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The New Music Dilemma

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You can’t get traction. And everybody who says they’re a worldwide star known by everyone is lying.

Music used to be a controlled marketplace. The big hurdle was distribution. Retail paid incredibly slowly, and they tended to only pay those with a continuing conveyor belt of product. So if you were an indie, even if you could get your record into a retail store and it sold, the odds of getting paid were low, and if you had a hit it would put you out of business. You’d be manufacturing and shipping new product to fulfill orders and then you wouldn’t get paid. Music was a sleazy business, a street business, contracts could be irrelevant. It all came down to money, force and relationships.

Relationships are everything. But when the music industry was built you had to actually see and know the people you were dealing with. Ergo conventions. You did business on the phone. Today’s younger generation does business via e-mail, iMessage…oftentimes they have never even met the people on the other side, sometimes they’ve never even talked to them! Talk to an experienced agent, they’re stunned how quiet it is in the office, everybody’s just on their computer.

And relationships were king at radio. Especially after the crackdown on payola a few decades back. Stations didn’t want to risk dealing with indies. Furthermore, radio knew major labels had the resources to support a hit if it took off.

And then MTV made hits worldwide, bigger than ever before and then…

The internet came along and blew up the whole thing, and it’s never been the same since.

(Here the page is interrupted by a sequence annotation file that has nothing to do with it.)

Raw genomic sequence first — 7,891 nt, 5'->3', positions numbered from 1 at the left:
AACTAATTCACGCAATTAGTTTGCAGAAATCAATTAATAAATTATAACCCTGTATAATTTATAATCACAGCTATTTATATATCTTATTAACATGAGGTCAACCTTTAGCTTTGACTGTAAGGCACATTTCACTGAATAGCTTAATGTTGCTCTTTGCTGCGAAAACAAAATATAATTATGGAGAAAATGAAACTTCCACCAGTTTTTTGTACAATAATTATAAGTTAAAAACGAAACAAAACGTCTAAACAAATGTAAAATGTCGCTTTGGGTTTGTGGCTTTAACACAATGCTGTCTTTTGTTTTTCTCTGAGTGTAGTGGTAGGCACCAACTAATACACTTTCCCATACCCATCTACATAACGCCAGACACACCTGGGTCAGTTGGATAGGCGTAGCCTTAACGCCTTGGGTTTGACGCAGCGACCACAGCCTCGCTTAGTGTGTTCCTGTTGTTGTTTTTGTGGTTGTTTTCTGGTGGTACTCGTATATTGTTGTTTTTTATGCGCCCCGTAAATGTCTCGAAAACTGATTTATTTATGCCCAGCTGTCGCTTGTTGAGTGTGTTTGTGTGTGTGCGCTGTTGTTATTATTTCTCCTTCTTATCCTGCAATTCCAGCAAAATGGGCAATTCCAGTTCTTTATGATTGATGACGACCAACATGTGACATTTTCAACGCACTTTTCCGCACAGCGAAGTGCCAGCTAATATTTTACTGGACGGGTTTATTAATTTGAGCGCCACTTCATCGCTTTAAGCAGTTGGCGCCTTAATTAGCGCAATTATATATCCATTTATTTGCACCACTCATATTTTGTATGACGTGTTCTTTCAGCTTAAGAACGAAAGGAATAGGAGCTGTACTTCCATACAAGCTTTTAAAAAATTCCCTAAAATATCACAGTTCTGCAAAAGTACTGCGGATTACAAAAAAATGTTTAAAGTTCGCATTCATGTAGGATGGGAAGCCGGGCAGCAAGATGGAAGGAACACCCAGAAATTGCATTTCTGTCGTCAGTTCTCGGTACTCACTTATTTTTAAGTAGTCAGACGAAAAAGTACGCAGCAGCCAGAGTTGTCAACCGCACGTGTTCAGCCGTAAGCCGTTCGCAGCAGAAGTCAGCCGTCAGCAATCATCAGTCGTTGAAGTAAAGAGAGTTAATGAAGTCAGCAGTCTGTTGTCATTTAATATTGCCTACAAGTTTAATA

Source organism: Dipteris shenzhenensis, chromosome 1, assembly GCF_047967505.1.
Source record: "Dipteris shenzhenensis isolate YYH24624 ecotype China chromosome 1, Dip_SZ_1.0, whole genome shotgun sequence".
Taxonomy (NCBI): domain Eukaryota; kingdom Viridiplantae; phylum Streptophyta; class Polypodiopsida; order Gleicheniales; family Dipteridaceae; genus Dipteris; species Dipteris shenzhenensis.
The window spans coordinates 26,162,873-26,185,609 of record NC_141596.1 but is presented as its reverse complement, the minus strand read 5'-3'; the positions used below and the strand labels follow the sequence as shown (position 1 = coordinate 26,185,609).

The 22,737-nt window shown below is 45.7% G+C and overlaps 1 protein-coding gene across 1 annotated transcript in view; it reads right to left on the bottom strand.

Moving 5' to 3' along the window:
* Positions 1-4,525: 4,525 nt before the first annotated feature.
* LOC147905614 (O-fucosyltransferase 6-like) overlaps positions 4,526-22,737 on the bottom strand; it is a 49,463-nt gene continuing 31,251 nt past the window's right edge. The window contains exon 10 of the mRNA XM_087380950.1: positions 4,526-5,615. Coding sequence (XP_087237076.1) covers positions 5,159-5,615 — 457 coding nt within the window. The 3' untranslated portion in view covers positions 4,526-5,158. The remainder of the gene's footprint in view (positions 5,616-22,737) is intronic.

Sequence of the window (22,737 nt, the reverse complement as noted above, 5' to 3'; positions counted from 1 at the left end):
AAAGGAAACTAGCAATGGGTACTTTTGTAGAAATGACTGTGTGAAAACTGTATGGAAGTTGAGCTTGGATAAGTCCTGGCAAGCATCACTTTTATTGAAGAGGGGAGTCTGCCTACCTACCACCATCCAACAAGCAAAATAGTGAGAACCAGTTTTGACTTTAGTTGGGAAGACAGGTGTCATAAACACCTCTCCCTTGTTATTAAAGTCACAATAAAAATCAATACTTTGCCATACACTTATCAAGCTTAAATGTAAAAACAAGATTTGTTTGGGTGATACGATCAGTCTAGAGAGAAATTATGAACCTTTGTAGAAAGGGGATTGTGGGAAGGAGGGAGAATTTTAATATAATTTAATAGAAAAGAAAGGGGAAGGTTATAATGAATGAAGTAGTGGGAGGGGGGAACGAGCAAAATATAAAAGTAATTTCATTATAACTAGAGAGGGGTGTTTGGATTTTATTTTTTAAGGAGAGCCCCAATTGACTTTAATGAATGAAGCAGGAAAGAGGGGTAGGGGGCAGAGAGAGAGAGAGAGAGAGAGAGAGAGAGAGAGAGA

We live in a pull culture. Everything is on demand. You take what you want when you want it. In addition, if someone is pushing something on you you’re turned off. You hate advertising, you do your best to avoid it. The only people you trust are your friends, even Pitchfork was sold to Condé Nast. As for online influencers? They whored themselves out for the bucks years ago, they might make entertaining content, but you can’t trust a word they say.

Now the classic rock acts made their bones in the old era, which is why they can still do such good business, why their tunes are still in demand. But if you made it after let’s say 2005, with MTV and VH1 dead, it’s a very different world. The internet turned a tight knit society into a Tower of Babel. You used to be proud you were an outsider. Now if you’re an outsider, you might as well be Pluto, which was demoted from being a planet, so far out there and so small that we don’t even care about it, never mind think about it. Rebelling in culture, being dictatorial about choices, approving what should be listened to, is completely passé.

But there is still a hit business run by old men to appeal to young kids. Young kids haven’t seen the trick, it’s new to them. They’re susceptible to the hype. They’re building their identity. They want to own something, which is why you can’t take a kid to any kind of store, they want EVERYTHING!

As for the oldsters… They know there’s always a hit from the past that’s better than the ones in the present. Forget that the Doors and Led Zeppelin are forever, the most memorable track of the past decade was “Blurred Lines,” and I won’t get into the copyright issue whatsoever, but in truth it was based on a Marvin Gaye song that wasn’t even one of his big hits!

And now the common belief is that anybody can make music. You can buy your beats online and then rap over them. Very democratic, not very interesting. It’s like YouTube, we have endless bandwidth but very little that deserves attention, that blows up, that gets traction.

Not that the major labels don’t have some power, but they blow up what independent artists have made headway with. Think about that, the major labels don’t sign inexperienced artists, don’t develop them and only work with that which the audience has already approved of. If it’s new and different, the type of stuff the labels used to sign and stay with until it broke through, the majors want nothing to do with it. It’s too expensive and the odds are long.